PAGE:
There’s a new threat on the loose targeting websites, where a sophisticated SEO campaign used SQL injections. Affected websites will distribute hidden HTML links the confuse search engine bots and erroneously impact page rankings.
The threat was discovered by Akamai Technologies Threat Research Division.
Over the course of a two week period in Q3 2015, Threat Research analysed data gathered from the Akamai Intelligent Platform and observed attacks on more than 3800 websites and 348 unique IP addresses participating in the various campaigns, revealing the following key findings:
- Evidence of mass defacement – when searching the Internet for the HTML links that were used as part of this campaign, Threat Research identified hundreds of web applications containing these malicious links.
- Attacks manipulated search engine results – when searching for a combination of common words such as “cheat” and “story”, it was apparent that the “cheating stories” application appeared on the first page of the leading search engines.
- Analytics showcased impact of attacks– Threat Research looked at Alexa analytics and the ranking of the “cheating stories” application dramatically increased during the three month span.
Search engines use specific algorithms to determine page rankings and indexing for sites on the web, and the number and reputation of links that redirect to the web application influence these rankings, Akamai Technologies explains.
According to the company, the SEO attackers created a chain of external links that direct to stories of cheating and infidelity on the web to mimic normal web content and impact search engine algorithms.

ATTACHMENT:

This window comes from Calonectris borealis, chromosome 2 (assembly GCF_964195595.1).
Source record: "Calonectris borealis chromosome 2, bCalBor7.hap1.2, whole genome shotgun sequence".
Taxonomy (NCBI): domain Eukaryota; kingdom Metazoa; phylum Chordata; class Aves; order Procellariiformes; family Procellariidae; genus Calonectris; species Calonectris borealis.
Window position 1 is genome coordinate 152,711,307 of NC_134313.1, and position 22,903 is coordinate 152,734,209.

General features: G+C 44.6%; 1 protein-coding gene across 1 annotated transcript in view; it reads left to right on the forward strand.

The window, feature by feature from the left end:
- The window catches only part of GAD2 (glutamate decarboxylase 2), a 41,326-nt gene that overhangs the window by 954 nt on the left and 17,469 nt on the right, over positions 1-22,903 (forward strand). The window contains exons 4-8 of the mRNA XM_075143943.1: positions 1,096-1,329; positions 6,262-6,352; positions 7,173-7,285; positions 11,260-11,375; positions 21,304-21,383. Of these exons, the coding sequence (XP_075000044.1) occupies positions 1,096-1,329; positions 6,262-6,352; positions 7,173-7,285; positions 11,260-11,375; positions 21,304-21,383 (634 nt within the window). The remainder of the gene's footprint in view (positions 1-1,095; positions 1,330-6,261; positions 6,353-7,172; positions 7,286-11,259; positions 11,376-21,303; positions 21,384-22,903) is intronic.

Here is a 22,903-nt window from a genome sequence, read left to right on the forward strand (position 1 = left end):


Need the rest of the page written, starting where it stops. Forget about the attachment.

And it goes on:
“The ability to manipulate page rankings is an enticing proposition and business for attackers,” says Stuart Scholly, senior vice president and general manager, Security Business Unit, Akamai.
“If successful, attacks can impact revenue and, most importantly, the reputation of many organisations and companies using the internet,” he says.
Scholly says attacks in the campaign have demonstrated a unique understanding of search engine operations, and accordingly, Threat Research recommends the following defence techniques:
For Web Application Developers
- Ensure that you have implemented proper input validation checks for all user-supplied data that will be used within a back-end database query.
- Only use prepared statements with parameterised queries when constructing SQL queries based on user-supplied data.
For Web Application Defenders
- Deploy a Web Application Firewall (WAF) that is configured in a blocking mode for SQL Injection attacks.
- Consider profiling and monitoring the HTML response body format to help identify if there are significant changes such as an increase in the number of web links.